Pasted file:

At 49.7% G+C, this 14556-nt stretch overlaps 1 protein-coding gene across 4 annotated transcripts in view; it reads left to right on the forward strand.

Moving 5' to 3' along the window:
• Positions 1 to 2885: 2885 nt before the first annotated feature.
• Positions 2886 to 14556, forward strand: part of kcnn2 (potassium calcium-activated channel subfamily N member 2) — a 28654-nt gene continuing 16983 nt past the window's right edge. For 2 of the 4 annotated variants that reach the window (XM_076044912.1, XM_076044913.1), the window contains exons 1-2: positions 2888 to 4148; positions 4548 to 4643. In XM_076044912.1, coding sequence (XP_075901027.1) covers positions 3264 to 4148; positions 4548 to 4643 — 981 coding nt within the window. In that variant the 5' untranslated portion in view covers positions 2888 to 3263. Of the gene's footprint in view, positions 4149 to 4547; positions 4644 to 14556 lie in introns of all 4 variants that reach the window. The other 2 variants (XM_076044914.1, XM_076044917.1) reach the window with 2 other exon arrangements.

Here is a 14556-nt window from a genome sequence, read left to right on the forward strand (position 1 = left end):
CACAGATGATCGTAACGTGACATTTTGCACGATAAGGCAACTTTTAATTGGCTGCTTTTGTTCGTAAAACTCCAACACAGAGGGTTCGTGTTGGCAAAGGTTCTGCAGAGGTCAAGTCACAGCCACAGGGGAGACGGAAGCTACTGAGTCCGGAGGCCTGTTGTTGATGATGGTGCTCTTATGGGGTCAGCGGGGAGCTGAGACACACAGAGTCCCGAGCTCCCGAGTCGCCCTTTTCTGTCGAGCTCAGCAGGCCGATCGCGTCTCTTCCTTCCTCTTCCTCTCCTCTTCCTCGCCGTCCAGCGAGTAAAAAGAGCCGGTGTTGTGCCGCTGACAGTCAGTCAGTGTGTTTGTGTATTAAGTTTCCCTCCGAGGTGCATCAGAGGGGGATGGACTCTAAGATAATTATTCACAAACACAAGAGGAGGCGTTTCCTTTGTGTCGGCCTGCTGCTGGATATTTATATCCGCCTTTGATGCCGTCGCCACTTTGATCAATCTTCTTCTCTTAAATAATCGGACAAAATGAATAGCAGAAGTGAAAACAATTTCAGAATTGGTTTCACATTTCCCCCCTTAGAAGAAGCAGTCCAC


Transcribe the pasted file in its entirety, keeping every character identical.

At 49.7% G+C, this 14556-nt stretch overlaps 1 protein-coding gene across 4 annotated transcripts in view; it reads left to right on the forward strand.

Moving 5' to 3' along the window:
• Positions 1 to 2885: 2885 nt before the first annotated feature.
• Positions 2886 to 14556, forward strand: part of kcnn2 (potassium calcium-activated channel subfamily N member 2) — a 28654-nt gene continuing 16983 nt past the window's right edge. For 2 of the 4 annotated variants that reach the window (XM_076044912.1, XM_076044913.1), the window contains exons 1-2: positions 2888 to 4148; positions 4548 to 4643. In XM_076044912.1, coding sequence (XP_075901027.1) covers positions 3264 to 4148; positions 4548 to 4643 — 981 coding nt within the window. In that variant the 5' untranslated portion in view covers positions 2888 to 3263. Of the gene's footprint in view, positions 4149 to 4547; positions 4644 to 14556 lie in introns of all 4 variants that reach the window. The other 2 variants (XM_076044914.1, XM_076044917.1) reach the window with 2 other exon arrangements.

Here is a 14556-nt window from a genome sequence, read left to right on the forward strand (position 1 = left end):
CACAGATGATCGTAACGTGACATTTTGCACGATAAGGCAACTTTTAATTGGCTGCTTTTGTTCGTAAAACTCCAACACAGAGGGTTCGTGTTGGCAAAGGTTCTGCAGAGGTCAAGTCACAGCCACAGGGGAGACGGAAGCTACTGAGTCCGGAGGCCTGTTGTTGATGATGGTGCTCTTATGGGGTCAGCGGGGAGCTGAGACACACAGAGTCCCGAGCTCCCGAGTCGCCCTTTTCTGTCGAGCTCAGCAGGCCGATCGCGTCTCTTCCTTCCTCTTCCTCTCCTCTTCCTCGCCGTCCAGCGAGTAAAAAGAGCCGGTGTTGTGCCGCTGACAGTCAGTCAGTGTGTTTGTGTATTAAGTTTCCCTCCGAGGTGCATCAGAGGGGGATGGACTCTAAGATAATTATTCACAAACACAAGAGGAGGCGTTTCCTTTGTGTCGGCCTGCTGCTGGATATTTATATCCGCCTTTGATGCCGTCGCCACTTTGATCAATCTTCTTCTCTTAAATAATCGGACAAAATGAATAGCAGAAGTGAAAACAATTTCAGAATTGGTTTCACATTTCCCCCCTTAGAAGAAGCAGTCCAC